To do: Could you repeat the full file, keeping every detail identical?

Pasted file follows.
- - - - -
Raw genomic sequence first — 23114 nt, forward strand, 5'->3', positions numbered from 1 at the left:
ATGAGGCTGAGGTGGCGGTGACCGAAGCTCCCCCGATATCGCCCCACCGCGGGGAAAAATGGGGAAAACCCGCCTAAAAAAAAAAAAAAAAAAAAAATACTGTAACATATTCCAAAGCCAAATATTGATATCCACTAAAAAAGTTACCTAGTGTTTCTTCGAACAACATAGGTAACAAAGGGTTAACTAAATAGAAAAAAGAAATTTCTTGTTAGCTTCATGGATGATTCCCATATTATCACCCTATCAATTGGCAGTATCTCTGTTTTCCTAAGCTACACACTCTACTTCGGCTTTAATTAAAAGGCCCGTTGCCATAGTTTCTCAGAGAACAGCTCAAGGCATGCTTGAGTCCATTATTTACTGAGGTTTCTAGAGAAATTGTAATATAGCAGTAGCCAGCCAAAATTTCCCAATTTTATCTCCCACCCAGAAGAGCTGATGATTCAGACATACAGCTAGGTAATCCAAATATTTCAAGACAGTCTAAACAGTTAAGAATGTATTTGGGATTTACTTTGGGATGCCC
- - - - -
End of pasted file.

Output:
Raw genomic sequence first — 23114 nt, forward strand, 5'->3', positions numbered from 1 at the left:
ATGAGGCTGAGGTGGCGGTGACCGAAGCTCCCCCGATATCGCCCCACCGCGGGGAAAAATGGGGAAAACCCGCCTAAAAAAAAAAAAAAAAAAAAAATACTGTAACATATTCCAAAGCCAAATATTGATATCCACTAAAAAAGTTACCTAGTGTTTCTTCGAACAACATAGGTAACAAAGGGTTAACTAAATAGAAAAAAGAAATTTCTTGTTAGCTTCATGGATGATTCCCATATTATCACCCTATCAATTGGCAGTATCTCTGTTTTCCTAAGCTACACACTCTACTTCGGCTTTAATTAAAAGGCCCGTTGCCATAGTTTCTCAGAGAACAGCTCAAGGCATGCTTGAGTCCATTATTTACTGAGGTTTCTAGAGAAATTGTAATATAGCAGTAGCCAGCCAAAATTTCCCAATTTTATCTCCCACCCAGAAGAGCTGATGATTCAGACATACAGCTAGGTAATCCAAATATTTCAAGACAGTCTAAACAGTTAAGAATGTATTTGGGATTTACTTTGGGATGCCC